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The concept of hybrid rocketry is very interesting, and seems like it has many advantages over its solid and liquid forebears. But having only a superficial idea of the challenges preventing it from mainstream use (namely combustion instability and adverse grain regression rates) and not wanting to fall for a case of "what you see is all there is", I must ask what else there is that is preventing hybrid rocketry from being used for more large scale applications, instead of just suborbital joyrides and small scale amateur endeavours.

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    $\begingroup$ I suspect the answer has more to do with institutional culture than technical challenge. $\endgroup$ – Jerard Puckett Mar 12 '14 at 16:20
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    $\begingroup$ You might find this High Performance Hybrid Upper Stage Motor (PDF) document interesting, it's a good read with lots of information relevant to your question in it. $\endgroup$ – TildalWave Mar 13 '14 at 16:06
  • $\begingroup$ Thanks TidalWave, after reading that it seems like the combustion instabilities have been solved, and paraffin based fuels are now the holy grail of hybrid fuels due to their high regression rates. But I still see organizations continuing to use HTPB even with its complex multi-port requirements. I know that the article was written by some of the SPG founders, but are paraffin based fuels not actually as great as they're said to be, or are they just difficult to manufacture? $\endgroup$ – InquisitiveInquirer Mar 25 '14 at 7:34
  • $\begingroup$ One of the challenges remains the oxidizer to fuel flow rate as the oxidizer path through the fuel grain expands. I've asked a question about the possibility of using additive manufacturing techniques and the use of 3D grain profiles to improve O/F flow rate and more consistent burn rate as the solid core fuel is consumed, hopefully it'll produce some interesting insight into that. $\endgroup$ – TildalWave Mar 31 '14 at 14:51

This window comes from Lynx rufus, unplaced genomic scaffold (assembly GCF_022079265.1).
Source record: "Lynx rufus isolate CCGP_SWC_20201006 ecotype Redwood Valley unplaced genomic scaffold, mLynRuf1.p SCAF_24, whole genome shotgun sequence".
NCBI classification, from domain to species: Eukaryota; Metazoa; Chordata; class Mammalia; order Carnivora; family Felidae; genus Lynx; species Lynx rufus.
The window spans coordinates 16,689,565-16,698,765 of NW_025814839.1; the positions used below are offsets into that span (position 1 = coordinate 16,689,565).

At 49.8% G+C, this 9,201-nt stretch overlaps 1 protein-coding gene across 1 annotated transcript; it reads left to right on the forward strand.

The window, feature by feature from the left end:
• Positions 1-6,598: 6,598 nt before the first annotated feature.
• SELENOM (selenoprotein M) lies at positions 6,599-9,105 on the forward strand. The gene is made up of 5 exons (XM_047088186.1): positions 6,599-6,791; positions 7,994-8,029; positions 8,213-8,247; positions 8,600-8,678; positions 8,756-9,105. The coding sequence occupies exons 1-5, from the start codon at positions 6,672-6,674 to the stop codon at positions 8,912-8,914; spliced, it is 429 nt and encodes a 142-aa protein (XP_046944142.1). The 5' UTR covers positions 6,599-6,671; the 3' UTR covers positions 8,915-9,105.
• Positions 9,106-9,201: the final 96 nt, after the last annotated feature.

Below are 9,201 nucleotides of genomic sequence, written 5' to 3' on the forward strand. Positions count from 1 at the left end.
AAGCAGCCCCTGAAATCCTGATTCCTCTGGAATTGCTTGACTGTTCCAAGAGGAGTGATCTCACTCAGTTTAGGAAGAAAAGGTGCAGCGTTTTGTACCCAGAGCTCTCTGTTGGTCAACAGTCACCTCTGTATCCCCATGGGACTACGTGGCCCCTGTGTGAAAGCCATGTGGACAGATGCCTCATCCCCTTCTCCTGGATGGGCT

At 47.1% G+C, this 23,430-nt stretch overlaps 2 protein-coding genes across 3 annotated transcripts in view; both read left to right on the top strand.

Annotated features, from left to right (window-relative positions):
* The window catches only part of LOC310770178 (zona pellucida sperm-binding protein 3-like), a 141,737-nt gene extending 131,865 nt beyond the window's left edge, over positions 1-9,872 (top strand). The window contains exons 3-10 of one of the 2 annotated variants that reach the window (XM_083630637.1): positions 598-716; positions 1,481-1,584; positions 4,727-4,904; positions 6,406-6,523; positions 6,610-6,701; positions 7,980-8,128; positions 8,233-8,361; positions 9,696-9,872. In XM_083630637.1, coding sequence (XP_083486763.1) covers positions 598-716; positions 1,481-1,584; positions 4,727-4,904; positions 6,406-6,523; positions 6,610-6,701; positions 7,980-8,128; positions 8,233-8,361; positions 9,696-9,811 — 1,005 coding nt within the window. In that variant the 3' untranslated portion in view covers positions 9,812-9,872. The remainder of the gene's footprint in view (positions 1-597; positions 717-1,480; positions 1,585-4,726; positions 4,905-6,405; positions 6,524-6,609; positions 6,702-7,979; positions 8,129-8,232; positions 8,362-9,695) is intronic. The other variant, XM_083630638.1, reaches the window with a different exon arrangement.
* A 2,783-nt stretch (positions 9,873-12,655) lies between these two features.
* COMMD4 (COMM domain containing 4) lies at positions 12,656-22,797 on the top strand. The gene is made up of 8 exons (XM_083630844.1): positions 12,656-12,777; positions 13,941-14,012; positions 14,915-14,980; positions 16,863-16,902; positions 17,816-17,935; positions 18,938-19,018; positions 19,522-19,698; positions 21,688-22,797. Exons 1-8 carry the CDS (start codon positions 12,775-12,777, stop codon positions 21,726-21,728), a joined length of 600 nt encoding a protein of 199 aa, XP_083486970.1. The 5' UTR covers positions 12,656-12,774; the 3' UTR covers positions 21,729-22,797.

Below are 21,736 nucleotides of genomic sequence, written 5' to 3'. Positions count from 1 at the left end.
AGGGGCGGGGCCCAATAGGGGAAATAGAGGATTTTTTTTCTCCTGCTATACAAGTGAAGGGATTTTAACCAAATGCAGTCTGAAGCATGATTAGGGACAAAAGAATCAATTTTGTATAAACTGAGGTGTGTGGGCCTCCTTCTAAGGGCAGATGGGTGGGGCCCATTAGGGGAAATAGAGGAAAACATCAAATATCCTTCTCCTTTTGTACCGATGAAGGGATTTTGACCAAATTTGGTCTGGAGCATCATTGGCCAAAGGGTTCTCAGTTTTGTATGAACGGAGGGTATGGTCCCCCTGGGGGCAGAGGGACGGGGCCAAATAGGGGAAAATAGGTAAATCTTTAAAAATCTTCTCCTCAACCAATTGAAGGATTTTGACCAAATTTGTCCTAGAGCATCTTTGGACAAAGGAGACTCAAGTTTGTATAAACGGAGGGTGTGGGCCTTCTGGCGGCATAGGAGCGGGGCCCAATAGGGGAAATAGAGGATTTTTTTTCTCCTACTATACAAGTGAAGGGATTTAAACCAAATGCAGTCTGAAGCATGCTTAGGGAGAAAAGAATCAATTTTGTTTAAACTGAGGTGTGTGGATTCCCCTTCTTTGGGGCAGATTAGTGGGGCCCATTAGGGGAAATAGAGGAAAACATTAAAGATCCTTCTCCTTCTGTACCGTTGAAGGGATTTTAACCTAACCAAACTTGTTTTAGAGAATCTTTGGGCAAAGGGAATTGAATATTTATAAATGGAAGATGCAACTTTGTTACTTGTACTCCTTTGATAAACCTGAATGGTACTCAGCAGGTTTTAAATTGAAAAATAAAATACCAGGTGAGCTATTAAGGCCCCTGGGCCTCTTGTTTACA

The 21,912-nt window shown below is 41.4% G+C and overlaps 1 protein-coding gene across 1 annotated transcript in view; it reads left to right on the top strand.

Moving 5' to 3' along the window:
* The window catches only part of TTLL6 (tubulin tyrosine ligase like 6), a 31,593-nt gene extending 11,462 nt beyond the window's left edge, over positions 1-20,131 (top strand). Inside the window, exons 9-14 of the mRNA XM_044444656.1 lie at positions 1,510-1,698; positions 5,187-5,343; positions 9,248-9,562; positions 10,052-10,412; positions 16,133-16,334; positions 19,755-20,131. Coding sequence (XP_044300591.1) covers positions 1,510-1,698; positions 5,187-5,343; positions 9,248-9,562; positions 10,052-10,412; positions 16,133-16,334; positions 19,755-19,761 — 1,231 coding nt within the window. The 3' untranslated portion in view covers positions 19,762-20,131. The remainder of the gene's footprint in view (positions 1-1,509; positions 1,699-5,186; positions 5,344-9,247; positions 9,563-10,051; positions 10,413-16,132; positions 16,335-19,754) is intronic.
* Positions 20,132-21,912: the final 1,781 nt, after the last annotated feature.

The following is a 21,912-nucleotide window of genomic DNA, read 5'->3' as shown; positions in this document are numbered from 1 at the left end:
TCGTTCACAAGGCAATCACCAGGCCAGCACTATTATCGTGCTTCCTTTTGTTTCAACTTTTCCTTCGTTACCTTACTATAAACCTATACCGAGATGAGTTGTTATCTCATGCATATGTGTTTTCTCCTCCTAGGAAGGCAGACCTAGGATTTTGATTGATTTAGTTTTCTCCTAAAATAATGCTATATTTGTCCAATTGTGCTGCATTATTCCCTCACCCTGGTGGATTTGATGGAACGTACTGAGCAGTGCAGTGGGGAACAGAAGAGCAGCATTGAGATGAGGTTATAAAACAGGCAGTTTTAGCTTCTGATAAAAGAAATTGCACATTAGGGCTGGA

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    $\begingroup$ You have to remember that since you can't regulate the fuel flow, any throttlability comes at cost of heavily fuel-rich, non-optimal combustion. Hybrids have a definite advantage over SRBs that they can be shut down. But they are bad at throttling down partially. $\endgroup$ – SF. May 29 '18 at 8:22
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According to this recent article by one of the Space Propulsion Group partners, paraffin-based fuels give hybrid rockets more oomph, because the fuel that is exposed to combustion melts, atomizes, and becomes entrained in the flowing oxidizer [inset]. This enlarges the surface area over which the fuel can vaporize and react.

Wax Fuel Delivers More

More fuel in the mix, faster burn, higher thrust. This does seem to address the problem with slow grain regression seen with other hybrid fuels. Since this makes possible single channel combustion, the problematic multi-channel design can be avoided (thus more fuel in the cylinder & no chunks of fuel flying loose during burn). Working with NASA Ames, they've hot fired hybrids with LOX and nitrous oxide. Recently they have been testing a 56-cm motor capable of 100,000 newtons of thrust.

However, they are still subject to low-frequency combustion instabilities, along with high-frequency instabilities common to all kinds of rockets. It really flickers like a candle, as you can see in this video:

The SPG website is here.

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  • $\begingroup$ It's visually flickering, but does that also correspond to fluctuating thrust? $\endgroup$ – Vedant Chandra Jul 13 '15 at 10:23
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Just a quick response here, but from doing some hybrid engine research as part of a student organization I think there is also the issue of layers beneath the actual boundary layer of wax melting and causing some instabilities with the grain. I believe additives such as carbon black help this issue by lowering radiation being transmitted through to lower layers of the wax, but I'd imagine on larger rockets it also presents itself with just the sheer size of the fuel grain. I'm not entirely sure on this, however, and am still a student.

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IMO it's just pretty new. Liquid fuel rockets have the advantage of the wealth of knowledge generated during the space race. Liquid fueled rocket engines are a pretty much solved problem with respect to science. The difficult/expensive part is engineering and manufacturing. If you already know liquid fueled engines then hybrids don't bring much to the table. However, the real advantage to hybrids is their accessibility to amateurs and startups.

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    $\begingroup$ Sources to back up your claims of accessibility would make this answer better, for instance potential startups/small groups who have successfully integrated the hybrid designs into a project. $\endgroup$ – Magic Octopus Urn Jul 18 '18 at 14:24

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